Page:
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All About My Father (2002)
"Alt om min far" (original title)

6.5
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Ratings: 6.5/10 from 373 users  
Reviews: 3 user | 3 critic

Young film director Even Benestad tells the story of his own father Espen Benestad who is a transvestite and seeks his son's acceptance.

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Title: All About My Father (2002)

All About My Father (2002) on IMDb 6.5/10

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9 wins & 3 nominations. See more awards »
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Cast

Cast overview:
Espen Benestad ...
Himself (as Esben Esther Pirelli Benestad)
Elsa Almås ...
Herself (wife)
Elisabeth Benestad ...
Herself (daughter) (as Elisabeth Skaflem Benestad)
Liv ...
Herself (first wife)
Even Benestad ...
Himself (son)
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Storyline

Young film director Even Benestad tells the story of his own father Espen Benestad who is a transvestite and seeks his son's acceptance.

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Release Date:

22 February 2002 (Norway)  »

Also Known As:

Alt om min far  »

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Spoofed in Typisk norsk: Episode #3.1 (2006) See more »

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User Reviews

 
A truly intelligent film
27 May 2005 | by (travelling south-east asia) – See all my reviews

I'll admit, I am an academic type, and this film brought to me a very interesting tale of a real transvestite, following the trail from his childhood up to late parenting, from his kids point of view. For me, this film was inspiring, and well, being the academic nerd that I am, it was "fun".

We actually ended up discussing observations during the film. For instance how Elsa seemed to have accepted the concept of "Esther" as an exciting concept and an extension of the manly in him; his decisiveness and courage, and how she seemed to be clutching to this version of it.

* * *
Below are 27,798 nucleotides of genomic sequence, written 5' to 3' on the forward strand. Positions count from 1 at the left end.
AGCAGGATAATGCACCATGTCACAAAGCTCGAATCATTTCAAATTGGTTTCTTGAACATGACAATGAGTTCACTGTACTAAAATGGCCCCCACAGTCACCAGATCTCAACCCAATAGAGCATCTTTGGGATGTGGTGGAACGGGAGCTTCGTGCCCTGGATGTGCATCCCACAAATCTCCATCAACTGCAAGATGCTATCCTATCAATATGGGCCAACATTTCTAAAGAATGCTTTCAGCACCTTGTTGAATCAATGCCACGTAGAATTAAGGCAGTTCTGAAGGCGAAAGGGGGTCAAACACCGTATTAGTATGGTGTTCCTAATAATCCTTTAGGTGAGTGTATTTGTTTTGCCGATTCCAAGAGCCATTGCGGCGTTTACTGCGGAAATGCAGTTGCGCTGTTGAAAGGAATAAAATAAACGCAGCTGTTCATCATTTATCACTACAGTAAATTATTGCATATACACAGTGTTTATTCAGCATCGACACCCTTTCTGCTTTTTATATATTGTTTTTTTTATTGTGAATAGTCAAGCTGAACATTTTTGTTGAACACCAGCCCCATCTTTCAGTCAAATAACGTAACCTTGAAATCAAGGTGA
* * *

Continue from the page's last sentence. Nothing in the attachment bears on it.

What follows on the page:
Also it was interesting to note how Esbens transvestitism posed two extreme paths: being the accepted male-female, where he was blissfully happy and was granted more attention, understanding and respect than many people get in a lifetime. And on the other hand, the misunderstood transvestite who felt hollow, misunderstood and abandoned.

As any psychologist will tell you, these extremes, and the demand and savouring of attention and respect, resembles narcissism a lot, but the self-humiliation of dressing in drag is of course the completely opposite of a narcissist's yearning to be "perfect".

The documentary also showed how Esben in many ways had moved more and more towards "Esther", and how he seemed to conceal and deny that this process was going on. Those were not man-breasts, and I don't think his "life-long project" was some idealistic work for accepting children, to put it like that. This was very cunningly portrayed by Even.

But here I go discussing again, what I was going to say with the above was that this is a film with truly intelligent people, discussing something very important for them, with real feelings and genuinely good argumentation. This human exchange, and the portrayal of thinking people with feelings, was very nice, and I'd say rare. Recommended documentary!


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